When caught between the devil and the deep blue sea, Mack picked the sea. Boarding a cursed ship known to toss men overboard on a whim, and a Captain who’d shrug and leave you to drown may seem like the same thing, but Mack knew better. He wasn’t a priest to charge at the villains of the world with a flask of holy water and a bit of faith. Better to go where there was a chance of risk and reward, than stay on land where you would be lucky to die. In all the rumors surrounding Defiance Mack had never heard she failed to live up to her name.
Mack eyed the lethal shape of the ship and wondered about her other name, the one whispered in ports she’d already left, the one spat into half empty tankards late at night when the booze made everything safe. Dead Man’s Dance. Lips twitching in a bitter smile, Mack walked up the gang plank. Sailors were rare on the decks this late at night, and the few lanterns did little to banish the predatory darkness. Mack strode onto the deck and halted. A line on the far rail unknotted and dropped to the deck, a sailor took the loose end and coiled it. Mack’s shoulders tensed as an unnatural chill lingered among the sails and shrouds, sinking into his clothes.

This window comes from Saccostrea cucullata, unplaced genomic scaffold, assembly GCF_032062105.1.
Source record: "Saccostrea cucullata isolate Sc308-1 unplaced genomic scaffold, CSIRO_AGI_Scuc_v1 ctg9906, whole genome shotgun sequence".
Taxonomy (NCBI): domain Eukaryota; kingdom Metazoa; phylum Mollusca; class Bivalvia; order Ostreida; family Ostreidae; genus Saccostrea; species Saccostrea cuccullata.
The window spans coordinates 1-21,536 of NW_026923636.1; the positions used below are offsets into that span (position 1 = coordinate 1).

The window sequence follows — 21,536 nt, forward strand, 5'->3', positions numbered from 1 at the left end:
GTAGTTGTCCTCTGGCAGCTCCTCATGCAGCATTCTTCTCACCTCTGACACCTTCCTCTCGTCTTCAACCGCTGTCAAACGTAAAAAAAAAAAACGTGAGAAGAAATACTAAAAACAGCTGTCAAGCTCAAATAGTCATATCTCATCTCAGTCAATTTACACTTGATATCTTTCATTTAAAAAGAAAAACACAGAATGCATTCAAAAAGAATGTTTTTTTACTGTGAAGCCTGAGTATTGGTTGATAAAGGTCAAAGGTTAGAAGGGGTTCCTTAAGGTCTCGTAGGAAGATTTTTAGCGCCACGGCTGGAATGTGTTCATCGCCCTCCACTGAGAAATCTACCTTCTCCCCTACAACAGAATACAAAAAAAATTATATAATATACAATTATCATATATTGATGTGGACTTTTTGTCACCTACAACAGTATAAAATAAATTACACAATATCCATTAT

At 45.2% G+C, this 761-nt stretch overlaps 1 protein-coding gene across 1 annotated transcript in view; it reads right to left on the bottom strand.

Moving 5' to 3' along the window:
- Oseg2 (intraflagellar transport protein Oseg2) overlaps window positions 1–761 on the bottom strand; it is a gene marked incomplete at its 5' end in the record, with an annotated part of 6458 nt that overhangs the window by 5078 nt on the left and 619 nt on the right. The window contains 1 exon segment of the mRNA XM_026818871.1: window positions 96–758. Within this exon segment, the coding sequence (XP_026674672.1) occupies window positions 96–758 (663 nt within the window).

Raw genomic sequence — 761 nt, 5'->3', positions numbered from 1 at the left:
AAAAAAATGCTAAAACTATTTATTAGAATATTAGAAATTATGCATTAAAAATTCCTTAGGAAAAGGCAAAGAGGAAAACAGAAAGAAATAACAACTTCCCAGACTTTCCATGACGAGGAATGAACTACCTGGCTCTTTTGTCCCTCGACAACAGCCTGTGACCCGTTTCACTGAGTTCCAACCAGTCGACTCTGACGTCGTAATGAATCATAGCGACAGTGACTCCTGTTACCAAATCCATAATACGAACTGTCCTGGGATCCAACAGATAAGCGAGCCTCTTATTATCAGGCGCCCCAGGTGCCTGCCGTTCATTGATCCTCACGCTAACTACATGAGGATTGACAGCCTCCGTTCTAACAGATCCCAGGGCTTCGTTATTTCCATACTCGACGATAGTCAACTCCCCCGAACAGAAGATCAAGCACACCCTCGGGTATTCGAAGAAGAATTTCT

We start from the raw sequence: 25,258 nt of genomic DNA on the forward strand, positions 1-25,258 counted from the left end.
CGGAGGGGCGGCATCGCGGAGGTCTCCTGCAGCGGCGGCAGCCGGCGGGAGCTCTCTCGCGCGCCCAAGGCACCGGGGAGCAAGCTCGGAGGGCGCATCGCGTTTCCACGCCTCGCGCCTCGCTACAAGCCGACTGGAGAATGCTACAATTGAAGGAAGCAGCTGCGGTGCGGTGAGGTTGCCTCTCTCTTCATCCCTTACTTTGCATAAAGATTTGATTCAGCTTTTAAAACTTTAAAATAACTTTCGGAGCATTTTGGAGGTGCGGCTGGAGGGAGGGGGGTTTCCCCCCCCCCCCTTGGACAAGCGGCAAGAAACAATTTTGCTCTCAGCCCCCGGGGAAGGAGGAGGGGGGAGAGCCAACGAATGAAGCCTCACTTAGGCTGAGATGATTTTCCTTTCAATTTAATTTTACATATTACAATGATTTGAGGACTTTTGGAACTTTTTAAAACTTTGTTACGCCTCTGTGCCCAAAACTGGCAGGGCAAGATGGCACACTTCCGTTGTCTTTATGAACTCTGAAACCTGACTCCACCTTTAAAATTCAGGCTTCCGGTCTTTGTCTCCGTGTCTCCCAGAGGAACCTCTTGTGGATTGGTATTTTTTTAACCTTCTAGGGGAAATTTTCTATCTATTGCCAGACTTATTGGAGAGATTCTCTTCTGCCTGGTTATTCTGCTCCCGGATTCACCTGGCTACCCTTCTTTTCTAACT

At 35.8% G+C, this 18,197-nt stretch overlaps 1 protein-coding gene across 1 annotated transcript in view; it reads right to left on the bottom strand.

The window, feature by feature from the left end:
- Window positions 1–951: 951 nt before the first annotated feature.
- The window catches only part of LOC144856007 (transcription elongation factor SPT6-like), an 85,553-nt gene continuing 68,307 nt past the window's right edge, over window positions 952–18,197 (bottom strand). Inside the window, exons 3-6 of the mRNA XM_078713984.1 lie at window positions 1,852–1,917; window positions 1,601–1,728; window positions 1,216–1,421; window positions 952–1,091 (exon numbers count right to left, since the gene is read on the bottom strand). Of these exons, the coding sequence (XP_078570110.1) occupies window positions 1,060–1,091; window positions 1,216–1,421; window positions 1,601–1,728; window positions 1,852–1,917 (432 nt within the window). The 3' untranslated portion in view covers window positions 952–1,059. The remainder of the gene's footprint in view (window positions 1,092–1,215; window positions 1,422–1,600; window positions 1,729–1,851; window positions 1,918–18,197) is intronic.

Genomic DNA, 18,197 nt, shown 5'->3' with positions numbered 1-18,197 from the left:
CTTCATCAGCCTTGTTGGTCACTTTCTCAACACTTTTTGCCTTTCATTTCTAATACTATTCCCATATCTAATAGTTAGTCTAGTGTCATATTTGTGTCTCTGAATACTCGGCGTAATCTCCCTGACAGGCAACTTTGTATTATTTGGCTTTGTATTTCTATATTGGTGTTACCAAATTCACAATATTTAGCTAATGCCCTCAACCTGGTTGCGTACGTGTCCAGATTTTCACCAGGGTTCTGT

Mack turned and eyed the sailor. The man’s blue eyes twinkled faintly. “You didn’t jump ship. That’s a point in your favor.”
“I figure she’s going to do what she wants, may as well provide a poor target,” Mack held out a hand. “You the Captain?”
The man laughed, a surprisingly warm and welcome sound in the shadows of the Defiance’s sails. “No,” he managed on an exhale. “I’m the mate. Ian Drake.” He took Mack’s hand and shook it. “You a fool or a fighter?”
Mack responded with a head tilt. In a long drawl, “Not quite sure what you mean.”
“Only a certain kind of person takes a jaunt with us. Most are fools, or came for the challenge – fighters. Not sure where you fit.”
Drake’s gaze was too damned level. Guess you had to have a sane mate to balance a crazy captain. Not too much to lose anyway. “Cursed.” Mack said it as easily as naming a hair color.
Suddenly Mack could feel the interest of the ship. It had to be the ship, or else the crew had all sprouted extra eyes. It was a little like watching a mastiff guarding a house while standing on the edge of the property line. No, it was closer to standing on a cliff and feeling hands heading toward your shoulders. “I figured you could do with the warning.”
Drake shook his head. “You’ve got a bit to learn, mate.” He closed his eyes and ignored Mack for a few beats. When he opened them again, he seemed puzzled. “She seems to have reserved judgment on you. Not sure why.” He shook his head. “Get your stuff stowed below and report for duty in the morning.”
Mack nodded. Ian turned to the quarter deck and checked in at the helm.
We’ll talk later. You and I.
Mack felt cold. Maybe there was a reason the sea and the devil were equated.